Uterine Cancer

What is uterine cancer?

Uterine cancer refers to cancer that develops within the uterus. The uterus is part of the female reproductive system and is made up of two layers: the outer layer of muscle tissue known as the myometrium, and the inner layer or lining which is called the endometrium.

The two main types of uterine cancer include:

  • Endometrial cancer – cancer that develops in the lining of the uterus (endometrium). This is the most common type of uterine cancer
  • Uterine sarcoma – cancer that develops in the muscle tissue (myometrium). This accounts for 2-4% of all uterine cancer diagnoses

Uterine cancer is the tenth most common cancer in Singapore, affecting 775 women each year.

Stages of uterine cancer

Uterine cancer can be described in stages depending on how early or advanced the cancer is.

Uterine cancer is typically staged using the FIGO (International Federation of Gynaecology and Obstetrics) system, which helps doctors understand what your cancer looks like.

There are four stages of uterine cancer ranging from Stage I to Stage IV, which gives an indication of how little (Stage I) to how much (Stage IV) the cancer has progressed.

Within each stage (I-IV) there are sub-stages, listed from A through to D which describe the extent of the tumour.

Signs and symptoms of uterine cancer

Uterine cancer can be difficult to detect as there are often no symptoms during the early stages. However, as the disease progresses symptoms may include:

Difficulty urinating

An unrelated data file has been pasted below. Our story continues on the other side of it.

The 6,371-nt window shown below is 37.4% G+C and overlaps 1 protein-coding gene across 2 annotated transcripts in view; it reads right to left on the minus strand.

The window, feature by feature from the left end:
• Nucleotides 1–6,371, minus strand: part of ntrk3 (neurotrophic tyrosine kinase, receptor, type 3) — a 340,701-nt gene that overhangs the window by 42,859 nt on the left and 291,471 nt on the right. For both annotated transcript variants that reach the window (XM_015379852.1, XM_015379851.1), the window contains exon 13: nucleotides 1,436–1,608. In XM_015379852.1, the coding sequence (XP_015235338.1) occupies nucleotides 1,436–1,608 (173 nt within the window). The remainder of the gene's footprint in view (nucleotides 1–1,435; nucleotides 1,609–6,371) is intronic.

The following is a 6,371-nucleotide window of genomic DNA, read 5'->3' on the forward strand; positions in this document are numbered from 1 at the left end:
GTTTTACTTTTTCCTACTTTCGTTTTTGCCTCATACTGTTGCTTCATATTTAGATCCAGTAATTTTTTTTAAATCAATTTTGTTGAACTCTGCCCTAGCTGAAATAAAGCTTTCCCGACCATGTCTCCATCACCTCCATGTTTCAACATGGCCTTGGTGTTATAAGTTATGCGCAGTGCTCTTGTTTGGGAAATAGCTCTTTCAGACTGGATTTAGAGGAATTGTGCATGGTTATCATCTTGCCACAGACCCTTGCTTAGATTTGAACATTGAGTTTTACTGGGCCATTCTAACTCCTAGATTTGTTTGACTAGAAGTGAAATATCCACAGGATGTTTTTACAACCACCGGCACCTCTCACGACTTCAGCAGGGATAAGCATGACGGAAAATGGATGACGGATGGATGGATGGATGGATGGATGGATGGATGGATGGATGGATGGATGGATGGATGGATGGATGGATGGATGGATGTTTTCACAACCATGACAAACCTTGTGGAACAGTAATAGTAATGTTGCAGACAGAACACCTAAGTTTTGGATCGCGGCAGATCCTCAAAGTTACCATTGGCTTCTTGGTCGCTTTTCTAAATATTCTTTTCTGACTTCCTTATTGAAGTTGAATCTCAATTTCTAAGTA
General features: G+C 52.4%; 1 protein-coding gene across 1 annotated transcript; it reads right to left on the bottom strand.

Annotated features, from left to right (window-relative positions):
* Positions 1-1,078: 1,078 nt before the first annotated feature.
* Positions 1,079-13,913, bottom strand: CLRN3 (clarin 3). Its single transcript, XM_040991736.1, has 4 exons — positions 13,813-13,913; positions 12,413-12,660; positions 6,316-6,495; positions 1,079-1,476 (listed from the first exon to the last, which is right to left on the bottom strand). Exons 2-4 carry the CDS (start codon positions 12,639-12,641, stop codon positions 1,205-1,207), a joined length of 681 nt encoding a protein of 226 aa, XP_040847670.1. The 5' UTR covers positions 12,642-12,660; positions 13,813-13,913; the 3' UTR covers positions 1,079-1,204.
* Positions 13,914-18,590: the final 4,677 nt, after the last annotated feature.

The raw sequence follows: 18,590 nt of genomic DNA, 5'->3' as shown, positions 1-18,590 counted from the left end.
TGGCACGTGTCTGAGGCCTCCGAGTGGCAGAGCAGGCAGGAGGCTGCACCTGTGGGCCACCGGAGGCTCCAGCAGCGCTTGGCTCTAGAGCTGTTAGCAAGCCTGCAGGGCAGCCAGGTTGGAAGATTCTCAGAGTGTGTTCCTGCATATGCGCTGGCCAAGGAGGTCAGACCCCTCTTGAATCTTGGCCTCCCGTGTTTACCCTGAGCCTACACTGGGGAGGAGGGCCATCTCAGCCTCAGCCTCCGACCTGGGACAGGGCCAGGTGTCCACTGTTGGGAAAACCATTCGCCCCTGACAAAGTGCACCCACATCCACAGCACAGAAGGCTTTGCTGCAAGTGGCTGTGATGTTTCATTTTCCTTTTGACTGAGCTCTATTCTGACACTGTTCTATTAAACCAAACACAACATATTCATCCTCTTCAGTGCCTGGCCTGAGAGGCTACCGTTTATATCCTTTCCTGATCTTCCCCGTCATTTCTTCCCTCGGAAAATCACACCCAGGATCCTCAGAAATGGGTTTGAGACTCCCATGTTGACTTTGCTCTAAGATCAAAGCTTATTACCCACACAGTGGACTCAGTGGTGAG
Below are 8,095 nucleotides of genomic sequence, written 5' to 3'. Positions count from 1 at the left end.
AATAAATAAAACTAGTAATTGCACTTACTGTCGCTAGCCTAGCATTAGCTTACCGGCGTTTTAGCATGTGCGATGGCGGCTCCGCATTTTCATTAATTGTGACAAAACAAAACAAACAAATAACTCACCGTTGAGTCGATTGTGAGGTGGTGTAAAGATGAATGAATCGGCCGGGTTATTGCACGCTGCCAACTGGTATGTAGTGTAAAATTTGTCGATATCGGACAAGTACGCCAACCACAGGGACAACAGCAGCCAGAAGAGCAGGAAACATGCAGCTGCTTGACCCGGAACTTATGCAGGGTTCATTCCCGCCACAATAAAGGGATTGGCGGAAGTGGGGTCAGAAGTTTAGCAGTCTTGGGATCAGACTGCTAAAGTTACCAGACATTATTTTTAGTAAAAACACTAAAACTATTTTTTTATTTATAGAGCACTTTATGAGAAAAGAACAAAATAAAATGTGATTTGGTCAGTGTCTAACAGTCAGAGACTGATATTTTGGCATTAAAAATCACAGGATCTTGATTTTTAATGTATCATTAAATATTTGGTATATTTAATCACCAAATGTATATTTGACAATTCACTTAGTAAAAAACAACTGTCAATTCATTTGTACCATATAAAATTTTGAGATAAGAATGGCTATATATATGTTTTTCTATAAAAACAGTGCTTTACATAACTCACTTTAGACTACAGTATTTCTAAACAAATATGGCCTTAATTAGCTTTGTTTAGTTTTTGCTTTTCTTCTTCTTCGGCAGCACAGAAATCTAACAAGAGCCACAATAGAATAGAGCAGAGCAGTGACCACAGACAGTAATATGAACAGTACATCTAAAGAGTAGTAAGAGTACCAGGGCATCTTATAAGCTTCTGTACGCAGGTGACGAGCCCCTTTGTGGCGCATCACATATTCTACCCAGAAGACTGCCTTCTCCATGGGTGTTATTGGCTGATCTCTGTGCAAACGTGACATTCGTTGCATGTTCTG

Pelvic pain

Unexplained weight loss

Foul smelling and/or watery discharge

Abnormal vaginal bleeding

(such as after menopause or between menstrual cycles)


during sexual intercourse

Treatment for uterine cancer

Frequently asked questions

What are the risk factors for uterine cancer?

While the exact causes of uterine cancer are unknown, factors known to increase the risk of developing uterine cancer include:

  • Being post-menopausal
  • Beginning menopause at a later age or starting your menstrual cycle before the age of 12
  • Not having children
  • High blood pressure or diabetes
  • Obesity
  • Having a family history of ovarian, uterine or bowel cancer
  • Hereditary conditions such as Cowden syndrome or Lynch syndrome
  • Pre-existing medical conditions such as ovarian tumours, polycystic ovarian syndrome and endometrial hyperplasia
  • Having hormone replacement therapy, particularly oestrogen only, or fertility treatment
  • Receiving hormone therapy for breast cancer (Tamoxifen)
How can uterine cancer be prevented?

To prevent uterine cancer, you should consider:

  • Using the contraceptive pill and intrauterine device (IUD) as contraceptive options, which lower the risk of uterine cancer
  • Speaking to your doctor about the risks of hormone replacement therapy
  • Having a healthy, balanced diet with a variety of fruits and vegetables, and exercising regularly
  • Maintaining a healthy weight
  • Receiving treatment for endometrial conditions
  • Undergoing preventive surgery for inherited conditions if recommended by your doctor
How is uterine cancer diagnosed?

There are many different tests that are used to diagnose uterine cancer, alongside a physical examination. This may include urine and blood tests, transvaginal ultrasound, endometrial biopsy or hysteroscopy and biopsy. Further tests may include x-ray and/or CT, MRI and PET scans to detect if the cancer has spread.


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